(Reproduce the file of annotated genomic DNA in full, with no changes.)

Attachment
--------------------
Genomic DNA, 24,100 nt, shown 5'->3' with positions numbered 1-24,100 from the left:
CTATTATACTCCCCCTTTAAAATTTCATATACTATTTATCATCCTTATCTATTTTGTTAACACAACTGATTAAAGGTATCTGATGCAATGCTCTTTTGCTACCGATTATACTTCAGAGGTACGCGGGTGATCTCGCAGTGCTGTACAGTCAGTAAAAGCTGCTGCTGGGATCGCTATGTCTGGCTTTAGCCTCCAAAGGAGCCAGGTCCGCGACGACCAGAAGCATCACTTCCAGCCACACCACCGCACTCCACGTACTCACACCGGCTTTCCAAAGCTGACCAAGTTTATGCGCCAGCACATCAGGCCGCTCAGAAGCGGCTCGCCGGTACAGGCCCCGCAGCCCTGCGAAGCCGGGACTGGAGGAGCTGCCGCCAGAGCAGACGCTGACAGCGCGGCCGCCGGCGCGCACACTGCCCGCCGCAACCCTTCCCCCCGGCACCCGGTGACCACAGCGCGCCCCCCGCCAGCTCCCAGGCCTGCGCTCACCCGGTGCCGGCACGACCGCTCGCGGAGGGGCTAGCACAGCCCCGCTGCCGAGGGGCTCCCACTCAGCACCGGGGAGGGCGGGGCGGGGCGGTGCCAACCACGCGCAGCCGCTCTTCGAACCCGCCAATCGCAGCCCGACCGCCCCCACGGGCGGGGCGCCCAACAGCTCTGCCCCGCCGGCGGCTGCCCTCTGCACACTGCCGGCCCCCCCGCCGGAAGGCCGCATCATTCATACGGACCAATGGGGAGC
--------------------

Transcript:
Genomic DNA, 24,100 nt, shown 5'->3' with positions numbered 1-24,100 from the left:
CTATTATACTCCCCCTTTAAAATTTCATATACTATTTATCATCCTTATCTATTTTGTTAACACAACTGATTAAAGGTATCTGATGCAATGCTCTTTTGCTACCGATTATACTTCAGAGGTACGCGGGTGATCTCGCAGTGCTGTACAGTCAGTAAAAGCTGCTGCTGGGATCGCTATGTCTGGCTTTAGCCTCCAAAGGAGCCAGGTCCGCGACGACCAGAAGCATCACTTCCAGCCACACCACCGCACTCCACGTACTCACACCGGCTTTCCAAAGCTGACCAAGTTTATGCGCCAGCACATCAGGCCGCTCAGAAGCGGCTCGCCGGTACAGGCCCCGCAGCCCTGCGAAGCCGGGACTGGAGGAGCTGCCGCCAGAGCAGACGCTGACAGCGCGGCCGCCGGCGCGCACACTGCCCGCCGCAACCCTTCCCCCCGGCACCCGGTGACCACAGCGCGCCCCCCGCCAGCTCCCAGGCCTGCGCTCACCCGGTGCCGGCACGACCGCTCGCGGAGGGGCTAGCACAGCCCCGCTGCCGAGGGGCTCCCACTCAGCACCGGGGAGGGCGGGGCGGGGCGGTGCCAACCACGCGCAGCCGCTCTTCGAACCCGCCAATCGCAGCCCGACCGCCCCCACGGGCGGGGCGCCCAACAGCTCTGCCCCGCCGGCGGCTGCCCTCTGCACACTGCCGGCCCCCCCGCCGGAAGGCCGCATCATTCATACGGACCAATGGGGAGC